The fun-filled Holi festival is around the corner and so are the celebrations usually filled with gulaal, colours, water guns and water balloons. Amid all the excitement, we might just ingest colours through body parts exposed, including our eyes.
While generally we are more careful about our mouths and even noses, we often tend to think that the colours are only superficially affecting the surface of the eyes and not really getting inside. However in reality, some part of the colour or other material more often than not does manage to ‘steal into’ our eyes impacting this extremely sensitive organ.
Because of the noisy and the spirited nature of the celebrations, those wearing contact lenses might even forget that they are actually wearing lenses making it harder for themselves and their eyes, says Tushar Grover, Medical Director of Vision Eye Centre in New Delhi. The increased use of synthetic colours instead of natural colour in recent years makes it even more critical for people wearing contact lenses to be watchful.
How Holi impacts your eye health
The free-spirited nature of Holi celebrations makes it almost inevitable that there is some degree of damage, however mild or limited, to the health of our eyes. From minor irritations and abrasions to redness and itching to allergies to infections to inflammation of eye parts, the vigorous and energetic act of playing with colours entails a substantial health cost for our eyes.
The harmful ingredients used in Holi colours
Most of the colours going around today usually are synthetic in nature containing toxic material such as industrial dyes and other harmful chemicals. Some of the other harmful ingredients being used in coloured pastes today include lead oxide, copper sulphate, aluminium bromide, Prussian Blue and Mercury Sulphite. Similarly, dry colours and gulal contain asbestos, silica, lead, chromium, cadmium, and others, all of which are detrimental to eye health.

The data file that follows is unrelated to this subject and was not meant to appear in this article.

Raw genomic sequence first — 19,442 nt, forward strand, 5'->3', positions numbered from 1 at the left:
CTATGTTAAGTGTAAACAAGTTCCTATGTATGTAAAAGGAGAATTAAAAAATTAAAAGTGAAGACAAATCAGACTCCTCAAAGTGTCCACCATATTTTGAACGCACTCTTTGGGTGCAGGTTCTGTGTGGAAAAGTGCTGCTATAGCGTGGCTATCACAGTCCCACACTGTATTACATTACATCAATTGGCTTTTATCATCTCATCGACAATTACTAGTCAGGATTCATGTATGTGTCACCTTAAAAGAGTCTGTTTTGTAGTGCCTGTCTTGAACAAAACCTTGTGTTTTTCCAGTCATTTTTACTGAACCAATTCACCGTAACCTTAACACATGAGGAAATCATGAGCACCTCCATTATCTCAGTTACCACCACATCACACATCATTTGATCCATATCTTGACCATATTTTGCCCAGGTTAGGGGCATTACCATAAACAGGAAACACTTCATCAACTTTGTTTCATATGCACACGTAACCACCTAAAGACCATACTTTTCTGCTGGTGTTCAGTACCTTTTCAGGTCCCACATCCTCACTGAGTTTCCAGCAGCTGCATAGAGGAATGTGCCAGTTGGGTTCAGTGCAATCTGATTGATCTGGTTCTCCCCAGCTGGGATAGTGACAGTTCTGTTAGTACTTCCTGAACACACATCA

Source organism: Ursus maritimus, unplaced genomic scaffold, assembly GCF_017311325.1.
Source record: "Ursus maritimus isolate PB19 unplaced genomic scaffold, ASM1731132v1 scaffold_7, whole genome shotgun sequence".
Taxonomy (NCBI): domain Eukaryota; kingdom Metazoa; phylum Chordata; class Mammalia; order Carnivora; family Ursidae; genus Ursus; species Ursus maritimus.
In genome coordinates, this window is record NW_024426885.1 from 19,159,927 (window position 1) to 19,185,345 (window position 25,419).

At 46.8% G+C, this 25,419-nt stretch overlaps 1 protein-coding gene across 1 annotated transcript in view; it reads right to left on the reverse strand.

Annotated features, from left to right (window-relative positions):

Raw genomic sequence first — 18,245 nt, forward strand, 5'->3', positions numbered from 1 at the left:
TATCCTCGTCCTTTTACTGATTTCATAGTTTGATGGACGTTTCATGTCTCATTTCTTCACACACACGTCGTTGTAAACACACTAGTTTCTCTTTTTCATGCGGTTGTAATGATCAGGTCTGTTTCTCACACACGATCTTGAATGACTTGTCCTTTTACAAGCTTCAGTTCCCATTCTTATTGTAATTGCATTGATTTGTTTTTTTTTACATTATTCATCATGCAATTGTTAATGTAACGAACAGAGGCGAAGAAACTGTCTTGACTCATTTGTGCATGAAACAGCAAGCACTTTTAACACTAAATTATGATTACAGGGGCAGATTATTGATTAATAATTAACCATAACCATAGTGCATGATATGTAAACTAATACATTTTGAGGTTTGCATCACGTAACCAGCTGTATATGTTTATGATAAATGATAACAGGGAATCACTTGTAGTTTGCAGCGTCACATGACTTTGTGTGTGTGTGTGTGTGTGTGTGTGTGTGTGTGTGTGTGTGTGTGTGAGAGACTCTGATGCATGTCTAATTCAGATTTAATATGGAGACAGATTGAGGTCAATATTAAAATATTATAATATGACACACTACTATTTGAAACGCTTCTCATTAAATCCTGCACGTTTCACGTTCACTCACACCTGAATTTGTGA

How Holi colours affect contact lenses and eyes
For those wearing contact lenses, they should know that the lenses absorb colours. And so the colours tend to stick to the surface of the lens thereby prolonging their stay within the eyes. And given that most of these colours contain toxic chemicals, the resultant impact on eyes can be severe. The chemicals can damage or even lead to loss of epithelium, the protective covering for cornea which can have spillover effects on other eye parts. For instance, the iris of the eye can experience serious inflammation.
What should you do if you wear contact lenses on the festival of Holi?
First, take your contact lenses off before joining in the Holi celebrations.
Second, if you must use contact lenses and the using of which happens to be unavoidable, you can use disposable daily wear lenses. However, remember to wear new lenses once the celebrations are over.
Third, even if you are wearing daily disposable lenses, don’t allow any powder colour or paste to get into your eyes.
Fourth, if you have forgotten to take your lenses off and at the slightest feeling that the eyes may have taken in chemicals from the colours, you must discard the lenses immediately and get new ones which are meant for daily use only. Remember never to try cleaning the same lens and continue wearing it.
Fifth, if possible use glasses as a substitute for contact lenses. This is because glasses maintain a distance from the actual eyes unlike lenses.
Sixth, if any colour has entered your eyes, immediately wash them with clean water without rubbing your eyes.
Seventh, before going out to play Holi, you could consider applying cold cream around your eyes which would help get the colour scrape off easily from the outer surface of the eyes.